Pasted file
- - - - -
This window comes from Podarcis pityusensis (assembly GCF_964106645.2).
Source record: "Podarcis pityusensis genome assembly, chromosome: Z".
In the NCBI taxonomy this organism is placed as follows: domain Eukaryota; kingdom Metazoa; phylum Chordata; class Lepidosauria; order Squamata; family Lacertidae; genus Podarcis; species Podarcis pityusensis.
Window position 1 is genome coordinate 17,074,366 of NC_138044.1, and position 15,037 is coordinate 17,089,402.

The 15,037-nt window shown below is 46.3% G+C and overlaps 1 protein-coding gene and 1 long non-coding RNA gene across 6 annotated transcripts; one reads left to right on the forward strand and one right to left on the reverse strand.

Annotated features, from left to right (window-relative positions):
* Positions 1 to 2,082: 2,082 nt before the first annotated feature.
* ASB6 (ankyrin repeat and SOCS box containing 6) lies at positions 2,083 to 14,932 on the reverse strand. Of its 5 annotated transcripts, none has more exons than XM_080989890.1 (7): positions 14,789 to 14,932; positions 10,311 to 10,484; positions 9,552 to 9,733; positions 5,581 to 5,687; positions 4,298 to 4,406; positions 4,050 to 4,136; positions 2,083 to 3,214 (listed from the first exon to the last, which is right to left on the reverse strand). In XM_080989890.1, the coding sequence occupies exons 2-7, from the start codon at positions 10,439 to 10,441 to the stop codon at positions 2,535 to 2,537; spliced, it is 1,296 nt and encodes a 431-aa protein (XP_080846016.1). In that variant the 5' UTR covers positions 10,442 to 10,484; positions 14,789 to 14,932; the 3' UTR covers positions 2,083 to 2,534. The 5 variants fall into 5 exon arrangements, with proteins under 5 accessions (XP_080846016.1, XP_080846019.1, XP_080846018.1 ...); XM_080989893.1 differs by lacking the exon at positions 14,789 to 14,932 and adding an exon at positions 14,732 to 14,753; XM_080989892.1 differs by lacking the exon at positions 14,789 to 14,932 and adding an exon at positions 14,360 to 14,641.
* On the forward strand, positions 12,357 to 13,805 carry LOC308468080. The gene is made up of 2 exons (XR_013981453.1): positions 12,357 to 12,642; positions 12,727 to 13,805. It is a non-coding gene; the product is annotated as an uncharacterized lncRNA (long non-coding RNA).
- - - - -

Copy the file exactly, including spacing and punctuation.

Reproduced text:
This window comes from Podarcis pityusensis (assembly GCF_964106645.2).
Source record: "Podarcis pityusensis genome assembly, chromosome: Z".
In the NCBI taxonomy this organism is placed as follows: domain Eukaryota; kingdom Metazoa; phylum Chordata; class Lepidosauria; order Squamata; family Lacertidae; genus Podarcis; species Podarcis pityusensis.
Window position 1 is genome coordinate 17,074,366 of NC_138044.1, and position 15,037 is coordinate 17,089,402.

The 15,037-nt window shown below is 46.3% G+C and overlaps 1 protein-coding gene and 1 long non-coding RNA gene across 6 annotated transcripts; one reads left to right on the forward strand and one right to left on the reverse strand.

Annotated features, from left to right (window-relative positions):
* Positions 1 to 2,082: 2,082 nt before the first annotated feature.
* ASB6 (ankyrin repeat and SOCS box containing 6) lies at positions 2,083 to 14,932 on the reverse strand. Of its 5 annotated transcripts, none has more exons than XM_080989890.1 (7): positions 14,789 to 14,932; positions 10,311 to 10,484; positions 9,552 to 9,733; positions 5,581 to 5,687; positions 4,298 to 4,406; positions 4,050 to 4,136; positions 2,083 to 3,214 (listed from the first exon to the last, which is right to left on the reverse strand). In XM_080989890.1, the coding sequence occupies exons 2-7, from the start codon at positions 10,439 to 10,441 to the stop codon at positions 2,535 to 2,537; spliced, it is 1,296 nt and encodes a 431-aa protein (XP_080846016.1). In that variant the 5' UTR covers positions 10,442 to 10,484; positions 14,789 to 14,932; the 3' UTR covers positions 2,083 to 2,534. The 5 variants fall into 5 exon arrangements, with proteins under 5 accessions (XP_080846016.1, XP_080846019.1, XP_080846018.1 ...); XM_080989893.1 differs by lacking the exon at positions 14,789 to 14,932 and adding an exon at positions 14,732 to 14,753; XM_080989892.1 differs by lacking the exon at positions 14,789 to 14,932 and adding an exon at positions 14,360 to 14,641.
* On the forward strand, positions 12,357 to 13,805 carry LOC308468080. The gene is made up of 2 exons (XR_013981453.1): positions 12,357 to 12,642; positions 12,727 to 13,805. It is a non-coding gene; the product is annotated as an uncharacterized lncRNA (long non-coding RNA).